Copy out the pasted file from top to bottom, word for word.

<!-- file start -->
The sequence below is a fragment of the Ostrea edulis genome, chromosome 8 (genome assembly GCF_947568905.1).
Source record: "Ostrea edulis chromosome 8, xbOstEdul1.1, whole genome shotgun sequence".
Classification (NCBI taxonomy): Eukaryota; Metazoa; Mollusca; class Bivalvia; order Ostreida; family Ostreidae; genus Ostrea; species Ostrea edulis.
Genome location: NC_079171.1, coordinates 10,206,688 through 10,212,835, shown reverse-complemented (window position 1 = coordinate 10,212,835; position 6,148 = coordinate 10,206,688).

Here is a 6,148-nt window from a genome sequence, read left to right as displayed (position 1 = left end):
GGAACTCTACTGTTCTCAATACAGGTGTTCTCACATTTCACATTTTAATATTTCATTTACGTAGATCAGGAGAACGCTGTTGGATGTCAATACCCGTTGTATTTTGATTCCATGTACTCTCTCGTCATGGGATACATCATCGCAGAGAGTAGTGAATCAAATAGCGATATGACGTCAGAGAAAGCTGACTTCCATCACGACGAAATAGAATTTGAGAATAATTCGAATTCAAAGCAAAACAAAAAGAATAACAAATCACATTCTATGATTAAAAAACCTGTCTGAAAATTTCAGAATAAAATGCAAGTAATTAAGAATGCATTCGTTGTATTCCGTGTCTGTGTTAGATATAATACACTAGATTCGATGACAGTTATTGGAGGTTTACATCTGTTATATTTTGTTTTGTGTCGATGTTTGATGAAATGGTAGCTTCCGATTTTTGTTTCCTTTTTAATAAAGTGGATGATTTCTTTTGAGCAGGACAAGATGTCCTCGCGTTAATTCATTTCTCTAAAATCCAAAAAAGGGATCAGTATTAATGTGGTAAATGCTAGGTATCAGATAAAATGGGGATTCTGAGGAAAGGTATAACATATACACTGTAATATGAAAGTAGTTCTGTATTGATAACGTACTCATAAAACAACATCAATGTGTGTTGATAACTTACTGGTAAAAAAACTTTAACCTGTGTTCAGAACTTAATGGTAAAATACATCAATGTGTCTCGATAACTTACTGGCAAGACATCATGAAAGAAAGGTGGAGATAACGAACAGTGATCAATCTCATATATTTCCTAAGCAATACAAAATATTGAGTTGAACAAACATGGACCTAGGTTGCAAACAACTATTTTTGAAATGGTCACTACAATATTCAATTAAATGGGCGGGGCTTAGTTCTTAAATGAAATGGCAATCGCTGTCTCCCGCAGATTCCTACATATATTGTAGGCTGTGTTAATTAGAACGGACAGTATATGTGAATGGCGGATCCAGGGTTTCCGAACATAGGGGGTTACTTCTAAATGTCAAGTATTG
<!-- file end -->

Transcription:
The sequence below is a fragment of the Ostrea edulis genome, chromosome 8 (genome assembly GCF_947568905.1).
Source record: "Ostrea edulis chromosome 8, xbOstEdul1.1, whole genome shotgun sequence".
Classification (NCBI taxonomy): Eukaryota; Metazoa; Mollusca; class Bivalvia; order Ostreida; family Ostreidae; genus Ostrea; species Ostrea edulis.
Genome location: NC_079171.1, coordinates 10,206,688 through 10,212,835, shown reverse-complemented (window position 1 = coordinate 10,212,835; position 6,148 = coordinate 10,206,688).

Here is a 6,148-nt window from a genome sequence, read left to right as displayed (position 1 = left end):
GGAACTCTACTGTTCTCAATACAGGTGTTCTCACATTTCACATTTTAATATTTCATTTACGTAGATCAGGAGAACGCTGTTGGATGTCAATACCCGTTGTATTTTGATTCCATGTACTCTCTCGTCATGGGATACATCATCGCAGAGAGTAGTGAATCAAATAGCGATATGACGTCAGAGAAAGCTGACTTCCATCACGACGAAATAGAATTTGAGAATAATTCGAATTCAAAGCAAAACAAAAAGAATAACAAATCACATTCTATGATTAAAAAACCTGTCTGAAAATTTCAGAATAAAATGCAAGTAATTAAGAATGCATTCGTTGTATTCCGTGTCTGTGTTAGATATAATACACTAGATTCGATGACAGTTATTGGAGGTTTACATCTGTTATATTTTGTTTTGTGTCGATGTTTGATGAAATGGTAGCTTCCGATTTTTGTTTCCTTTTTAATAAAGTGGATGATTTCTTTTGAGCAGGACAAGATGTCCTCGCGTTAATTCATTTCTCTAAAATCCAAAAAAGGGATCAGTATTAATGTGGTAAATGCTAGGTATCAGATAAAATGGGGATTCTGAGGAAAGGTATAACATATACACTGTAATATGAAAGTAGTTCTGTATTGATAACGTACTCATAAAACAACATCAATGTGTGTTGATAACTTACTGGTAAAAAAACTTTAACCTGTGTTCAGAACTTAATGGTAAAATACATCAATGTGTCTCGATAACTTACTGGCAAGACATCATGAAAGAAAGGTGGAGATAACGAACAGTGATCAATCTCATATATTTCCTAAGCAATACAAAATATTGAGTTGAACAAACATGGACCTAGGTTGCAAACAACTATTTTTGAAATGGTCACTACAATATTCAATTAAATGGGCGGGGCTTAGTTCTTAAATGAAATGGCAATCGCTGTCTCCCGCAGATTCCTACATATATTGTAGGCTGTGTTAATTAGAACGGACAGTATATGTGAATGGCGGATCCAGGGTTTCCGAACATAGGGGGTTACTTCTAAATGTCAAGTATTG